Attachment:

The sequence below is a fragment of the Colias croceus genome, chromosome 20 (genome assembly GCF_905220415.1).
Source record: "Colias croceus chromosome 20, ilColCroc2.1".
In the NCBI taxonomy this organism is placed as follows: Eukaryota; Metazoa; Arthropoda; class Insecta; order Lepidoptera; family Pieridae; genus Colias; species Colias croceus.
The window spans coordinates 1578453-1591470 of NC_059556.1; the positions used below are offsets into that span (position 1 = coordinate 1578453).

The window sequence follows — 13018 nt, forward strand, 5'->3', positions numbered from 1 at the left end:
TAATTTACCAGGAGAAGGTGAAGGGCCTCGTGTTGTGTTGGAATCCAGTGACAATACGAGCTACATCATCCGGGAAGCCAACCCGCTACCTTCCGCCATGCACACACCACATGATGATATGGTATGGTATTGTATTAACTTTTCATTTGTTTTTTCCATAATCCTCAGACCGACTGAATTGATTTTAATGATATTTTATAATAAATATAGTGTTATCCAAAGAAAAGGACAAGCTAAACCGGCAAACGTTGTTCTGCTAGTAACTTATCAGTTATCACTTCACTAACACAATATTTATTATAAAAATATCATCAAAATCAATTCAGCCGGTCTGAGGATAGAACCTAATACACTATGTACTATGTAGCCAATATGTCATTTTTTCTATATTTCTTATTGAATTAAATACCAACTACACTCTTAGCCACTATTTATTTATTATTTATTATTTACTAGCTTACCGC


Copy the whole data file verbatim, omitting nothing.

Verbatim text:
The sequence below is a fragment of the Colias croceus genome, chromosome 20 (genome assembly GCF_905220415.1).
Source record: "Colias croceus chromosome 20, ilColCroc2.1".
In the NCBI taxonomy this organism is placed as follows: Eukaryota; Metazoa; Arthropoda; class Insecta; order Lepidoptera; family Pieridae; genus Colias; species Colias croceus.
The window spans coordinates 1578453-1591470 of NC_059556.1; the positions used below are offsets into that span (position 1 = coordinate 1578453).

The window sequence follows — 13018 nt, forward strand, 5'->3', positions numbered from 1 at the left end:
TAATTTACCAGGAGAAGGTGAAGGGCCTCGTGTTGTGTTGGAATCCAGTGACAATACGAGCTACATCATCCGGGAAGCCAACCCGCTACCTTCCGCCATGCACACACCACATGATGATATGGTATGGTATTGTATTAACTTTTCATTTGTTTTTTCCATAATCCTCAGACCGACTGAATTGATTTTAATGATATTTTATAATAAATATAGTGTTATCCAAAGAAAAGGACAAGCTAAACCGGCAAACGTTGTTCTGCTAGTAACTTATCAGTTATCACTTCACTAACACAATATTTATTATAAAAATATCATCAAAATCAATTCAGCCGGTCTGAGGATAGAACCTAATACACTATGTACTATGTAGCCAATATGTCATTTTTTCTATATTTCTTATTGAATTAAATACCAACTACACTCTTAGCCACTATTTATTTATTATTTATTATTTACTAGCTTACCGC